“Also, this roadmap has been in progress for a long time. It’s the content that players want to see – more weapons, more armor, more story, more bosses. I think consistency is very important, too. From update 18 up to now, update 52, we haven’t missed a release date. Every six or seven weeks, you get an update. Every 12 weeks, you get a huge piece of content. And I think that’s contributed to the more positive sentiment.”

In the world of live service and ‘forever’ games, there’s always the possibility of conflict between players and game-makers. The community has its wants, its requests, and the things that it believes will make the game better. The developer meanwhile has, perhaps, a more long-term or subjective vision – designers, writers, and directors are planning years ahead, and, naturally, they want to work on their own ideas.

Fallout 76 Skyline Valley DLC interview: A survivor in Fallout 76, the RPG from Bethesda

If you’re part of a big studio working on a live-service game, you have the advantage of instant player feedback – if something is going wrong, especially at the technical level, you can know about it and respond right away. But you may also find yourself overly beholden to your players. You know, from an insider perspective, what’s good for the game, but the community has a different idea.

“There are some things that technically we can’t handle or even thematically we don’t want to put into the Fallout universe,” LaCoste says. “There are some things that are, long-term, not great for the game. Some people wanted us to keep all the legacy weapons. We can’t do that. That ruins the experience for a lot of players that were in the game. We have to clean that up. The community isn’t going to give us everything. But we kind of know what they want.

“Is the community always right? They play this game a lot. They know what they want to see fixed. So yes, most of the time. There are going to be times when we butt heads with the community, but 99% of the time, we’re in line. When we’re developing features, the community sentiment is heavily involved in that.”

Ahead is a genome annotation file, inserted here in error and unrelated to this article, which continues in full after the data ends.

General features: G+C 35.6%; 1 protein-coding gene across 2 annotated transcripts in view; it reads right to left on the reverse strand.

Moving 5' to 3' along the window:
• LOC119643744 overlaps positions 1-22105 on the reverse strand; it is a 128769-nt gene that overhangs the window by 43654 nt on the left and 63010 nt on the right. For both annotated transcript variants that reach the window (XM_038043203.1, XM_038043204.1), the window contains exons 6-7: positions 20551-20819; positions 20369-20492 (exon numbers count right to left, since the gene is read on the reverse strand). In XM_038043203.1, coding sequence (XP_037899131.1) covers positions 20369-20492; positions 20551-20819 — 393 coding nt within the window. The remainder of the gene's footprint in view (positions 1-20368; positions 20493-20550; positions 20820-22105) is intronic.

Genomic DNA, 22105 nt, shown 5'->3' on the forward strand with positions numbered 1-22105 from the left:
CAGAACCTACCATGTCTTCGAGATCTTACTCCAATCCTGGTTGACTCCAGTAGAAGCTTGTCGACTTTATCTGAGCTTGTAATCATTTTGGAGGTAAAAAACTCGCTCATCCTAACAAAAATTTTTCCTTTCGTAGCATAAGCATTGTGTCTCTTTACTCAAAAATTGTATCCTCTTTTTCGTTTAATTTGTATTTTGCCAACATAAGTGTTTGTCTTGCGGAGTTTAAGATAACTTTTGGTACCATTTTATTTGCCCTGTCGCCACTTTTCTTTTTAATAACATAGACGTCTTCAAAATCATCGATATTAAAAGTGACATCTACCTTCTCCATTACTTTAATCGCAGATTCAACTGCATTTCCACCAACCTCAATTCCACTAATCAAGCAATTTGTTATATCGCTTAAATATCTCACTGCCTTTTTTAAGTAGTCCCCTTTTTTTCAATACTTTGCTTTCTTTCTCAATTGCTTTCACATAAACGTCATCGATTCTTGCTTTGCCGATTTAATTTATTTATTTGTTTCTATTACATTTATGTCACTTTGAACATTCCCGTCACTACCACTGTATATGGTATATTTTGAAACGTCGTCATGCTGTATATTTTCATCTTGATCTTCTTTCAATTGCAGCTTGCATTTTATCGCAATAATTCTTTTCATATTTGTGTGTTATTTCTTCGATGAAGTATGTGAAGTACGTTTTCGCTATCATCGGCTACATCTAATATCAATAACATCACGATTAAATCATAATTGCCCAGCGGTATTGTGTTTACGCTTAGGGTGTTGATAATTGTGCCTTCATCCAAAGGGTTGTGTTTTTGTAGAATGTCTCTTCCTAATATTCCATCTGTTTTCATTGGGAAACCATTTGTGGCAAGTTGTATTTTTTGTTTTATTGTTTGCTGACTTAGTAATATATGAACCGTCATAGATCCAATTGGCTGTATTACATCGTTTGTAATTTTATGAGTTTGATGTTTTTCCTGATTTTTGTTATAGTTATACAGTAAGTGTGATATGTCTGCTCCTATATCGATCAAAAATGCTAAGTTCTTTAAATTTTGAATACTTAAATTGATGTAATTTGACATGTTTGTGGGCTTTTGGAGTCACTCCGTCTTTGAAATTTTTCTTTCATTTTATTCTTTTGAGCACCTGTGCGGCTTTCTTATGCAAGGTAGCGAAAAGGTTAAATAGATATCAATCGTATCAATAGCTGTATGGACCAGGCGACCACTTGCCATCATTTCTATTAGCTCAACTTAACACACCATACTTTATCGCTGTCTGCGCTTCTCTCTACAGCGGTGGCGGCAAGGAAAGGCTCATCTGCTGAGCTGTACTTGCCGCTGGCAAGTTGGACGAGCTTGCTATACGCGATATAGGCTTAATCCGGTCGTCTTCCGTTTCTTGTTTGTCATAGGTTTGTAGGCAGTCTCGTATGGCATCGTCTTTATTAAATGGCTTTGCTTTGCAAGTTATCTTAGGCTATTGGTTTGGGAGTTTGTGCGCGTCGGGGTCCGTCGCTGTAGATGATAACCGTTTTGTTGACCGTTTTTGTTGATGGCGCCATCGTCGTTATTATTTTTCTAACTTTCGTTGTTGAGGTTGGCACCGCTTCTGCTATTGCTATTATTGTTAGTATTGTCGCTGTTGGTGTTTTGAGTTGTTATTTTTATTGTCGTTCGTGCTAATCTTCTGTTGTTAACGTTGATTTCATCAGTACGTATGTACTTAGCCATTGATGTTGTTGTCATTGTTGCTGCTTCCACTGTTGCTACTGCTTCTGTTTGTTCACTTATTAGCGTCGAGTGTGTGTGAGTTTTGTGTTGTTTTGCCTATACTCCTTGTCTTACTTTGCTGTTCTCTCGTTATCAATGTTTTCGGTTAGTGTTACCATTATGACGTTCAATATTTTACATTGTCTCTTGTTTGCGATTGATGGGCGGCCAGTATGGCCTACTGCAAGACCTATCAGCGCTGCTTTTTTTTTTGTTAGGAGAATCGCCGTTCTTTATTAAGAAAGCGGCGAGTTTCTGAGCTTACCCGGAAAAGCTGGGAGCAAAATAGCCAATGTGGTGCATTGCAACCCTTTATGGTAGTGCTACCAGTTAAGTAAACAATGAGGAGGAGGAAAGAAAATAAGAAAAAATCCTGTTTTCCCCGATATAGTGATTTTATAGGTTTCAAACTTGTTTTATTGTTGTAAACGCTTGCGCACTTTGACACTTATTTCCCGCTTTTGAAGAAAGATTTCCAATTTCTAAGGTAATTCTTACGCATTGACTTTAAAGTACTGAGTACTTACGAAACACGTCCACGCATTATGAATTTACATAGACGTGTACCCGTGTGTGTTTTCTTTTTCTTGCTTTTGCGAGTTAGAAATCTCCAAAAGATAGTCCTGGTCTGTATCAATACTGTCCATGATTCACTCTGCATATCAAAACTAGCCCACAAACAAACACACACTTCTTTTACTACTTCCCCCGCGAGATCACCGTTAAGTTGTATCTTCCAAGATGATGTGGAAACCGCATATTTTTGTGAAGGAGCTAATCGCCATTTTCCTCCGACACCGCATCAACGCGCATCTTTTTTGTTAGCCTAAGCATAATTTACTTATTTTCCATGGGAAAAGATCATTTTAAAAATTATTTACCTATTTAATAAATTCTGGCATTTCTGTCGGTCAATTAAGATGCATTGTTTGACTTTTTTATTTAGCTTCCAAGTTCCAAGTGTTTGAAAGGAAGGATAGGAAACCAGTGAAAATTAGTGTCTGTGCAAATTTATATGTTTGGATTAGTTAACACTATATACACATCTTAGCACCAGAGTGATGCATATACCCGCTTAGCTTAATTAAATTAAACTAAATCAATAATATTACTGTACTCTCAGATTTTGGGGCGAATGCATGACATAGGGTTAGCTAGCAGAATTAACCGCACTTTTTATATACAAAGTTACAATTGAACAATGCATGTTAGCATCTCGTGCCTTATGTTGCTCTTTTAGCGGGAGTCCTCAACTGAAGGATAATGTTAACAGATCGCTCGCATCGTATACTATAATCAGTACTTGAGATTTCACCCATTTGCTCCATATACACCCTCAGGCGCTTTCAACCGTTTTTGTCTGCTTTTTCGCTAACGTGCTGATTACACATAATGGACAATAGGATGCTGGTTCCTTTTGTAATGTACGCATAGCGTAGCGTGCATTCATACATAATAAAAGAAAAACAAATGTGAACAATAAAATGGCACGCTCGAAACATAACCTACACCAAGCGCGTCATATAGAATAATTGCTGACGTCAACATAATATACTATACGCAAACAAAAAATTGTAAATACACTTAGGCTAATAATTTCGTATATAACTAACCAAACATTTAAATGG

Fallout 76’s resurgent success is also the product of Bethesda’s own processes. Along with hitting the deadline for every update, the studio wants to keep new ideas coming at a rapid tempo.

Fallout 76 Skyline Valley update interview: A huge monster in Bethesda RPG Fallout 76

“One of the bonuses is that we don’t have a development timeline of more than a year and a half,” LaCoste explains. “It keeps people fresh. On some big games, you might be isolated to a small portion of a game for two or three years. I think that starts to eat away at – not necessarily the creativity – but it gets monotonous. I also know a lot of people who don’t play their own game. That’s not us. We’re players, too. I even do it with our Atomic Shop stuff. I go into it asking ‘would I pay five bucks for that? Would I pay 12 dollars for that?’ And I’ll go back to the team and say ‘I think this is overpriced’ or ‘I think this is about right.’”

As Skyline Valley arrives and the new playable Ghouls are shown to the world for the first time, Fallout 76 is entering its next phase. At launch, it was all about firefighting and recuperation. After Wastelanders, the game has been steadily winning players over and earning some better faith. Now, FO76 feels fully formed, upright, and ready to thrive. Bethesda is free to focus on design work, fresh ideas, and new material, and the community has the online RPG it always wanted. Nevertheless, there is more to be done.

“I think it’s just constant iteration,” LaCoste concludes. “They’re not even bugs anymore. It’s just like ‘here’s the intended release’ and ‘here’s the actual functionality,’ and we’re asking how we can boost those up a little bit. We have more people supporting it. It’s going to be more and more content going into the future. There’s no end in sight for Fallout 76 at all right now.”

Speculation continues around the Fallout 5 release date, but while we wait, you can also take a look at some of the other best games like Fallout available on PC.